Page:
The French Yellow Book

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No. 369 :
Joint Anglo-French Declaration

THE Governments of the United Kingdom and France solemnly and publicly affirm their intention should a war be forced upon them to conduct hostilities with a firm desire to spare the civilian population and to preserve in every way possible these monuments of human achievement which are treasured in all civilized countries.

In this spirit they have welcomed with deep satisfaction President Roosevelt's appeal on the subject of bombing from the air. Fully sympathizing with the humanitarian sentiments by which that appeal was inspired, they have replied to it in similar terms.

They had indeed some time ago sent explicit instructions to the Commanders of their armed forces prohibiting the bombardment, whether from the air, or the sea, or by artillery on land, of any except strictly military objectives in the narrowest sense of the word.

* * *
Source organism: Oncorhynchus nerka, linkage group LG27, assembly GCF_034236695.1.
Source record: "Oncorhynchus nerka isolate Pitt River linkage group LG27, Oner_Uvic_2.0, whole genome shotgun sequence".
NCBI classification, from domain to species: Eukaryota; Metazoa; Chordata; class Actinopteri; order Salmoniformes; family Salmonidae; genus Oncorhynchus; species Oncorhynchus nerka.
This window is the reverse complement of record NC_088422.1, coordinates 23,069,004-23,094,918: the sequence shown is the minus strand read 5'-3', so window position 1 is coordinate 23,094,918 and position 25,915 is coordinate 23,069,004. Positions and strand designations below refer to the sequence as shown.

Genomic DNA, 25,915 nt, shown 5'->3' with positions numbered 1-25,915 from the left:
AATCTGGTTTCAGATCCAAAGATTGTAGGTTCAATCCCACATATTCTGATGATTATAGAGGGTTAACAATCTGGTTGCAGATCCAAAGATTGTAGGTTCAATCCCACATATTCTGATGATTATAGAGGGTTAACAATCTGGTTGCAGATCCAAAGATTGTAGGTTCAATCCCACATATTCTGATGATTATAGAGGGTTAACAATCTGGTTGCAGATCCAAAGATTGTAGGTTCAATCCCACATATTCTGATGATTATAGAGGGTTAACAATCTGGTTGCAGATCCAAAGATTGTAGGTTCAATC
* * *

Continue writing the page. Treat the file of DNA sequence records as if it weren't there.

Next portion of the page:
Bombardment by artillery on land will exclude objectives which have no strictly defined military importance, in particular large urban areas situated outside the battle zone. They will furthermore make every effort to avoid the destruction of localities or buildings which are of value to civilization.

As regards the use of naval forces, including submarines, the two Governments will abide strictly by the rules laid down in the Submarine Protocol of 1936 which have been accepted by nearly all civilized nations. Further they will only employ their aircraft against merchant shipping at sea in conformity with the recognized rules applicable to the exercise of maritime belligerent rights by warships.

Finally, the two allied Governments reaffirm their intention to abide by the terms of the Geneva Protocol of 1925 prohibiting the use in war of asphyxiating or poisonous or other gases and of bacteriological methods of warfare. An inquiry will be addressed to the German Government as to whether they are prepared to give an assurance to the same effect.

It will, of course, be understood that in the event of the enemy not observing any of the restrictions which the Governments of the United Kingdom and France have thus imposed on the operations of their forces these Governments reserve the right to take all such action as they may consider appropriate.

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